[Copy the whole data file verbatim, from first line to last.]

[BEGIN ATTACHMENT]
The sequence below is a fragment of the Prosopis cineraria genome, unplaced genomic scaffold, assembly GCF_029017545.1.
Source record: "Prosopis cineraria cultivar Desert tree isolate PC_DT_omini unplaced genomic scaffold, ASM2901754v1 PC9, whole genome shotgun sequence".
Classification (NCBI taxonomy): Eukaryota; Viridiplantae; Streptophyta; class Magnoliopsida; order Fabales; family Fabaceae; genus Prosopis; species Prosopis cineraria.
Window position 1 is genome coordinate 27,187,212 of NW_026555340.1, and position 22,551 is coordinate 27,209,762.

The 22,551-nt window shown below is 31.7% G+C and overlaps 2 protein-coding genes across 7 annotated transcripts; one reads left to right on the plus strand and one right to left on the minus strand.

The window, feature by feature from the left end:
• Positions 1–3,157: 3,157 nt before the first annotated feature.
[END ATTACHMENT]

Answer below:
The sequence below is a fragment of the Prosopis cineraria genome, unplaced genomic scaffold, assembly GCF_029017545.1.
Source record: "Prosopis cineraria cultivar Desert tree isolate PC_DT_omini unplaced genomic scaffold, ASM2901754v1 PC9, whole genome shotgun sequence".
Classification (NCBI taxonomy): Eukaryota; Viridiplantae; Streptophyta; class Magnoliopsida; order Fabales; family Fabaceae; genus Prosopis; species Prosopis cineraria.
Window position 1 is genome coordinate 27,187,212 of NW_026555340.1, and position 22,551 is coordinate 27,209,762.

The 22,551-nt window shown below is 31.7% G+C and overlaps 2 protein-coding genes across 7 annotated transcripts; one reads left to right on the plus strand and one right to left on the minus strand.

The window, feature by feature from the left end:
• Positions 1–3,157: 3,157 nt before the first annotated feature.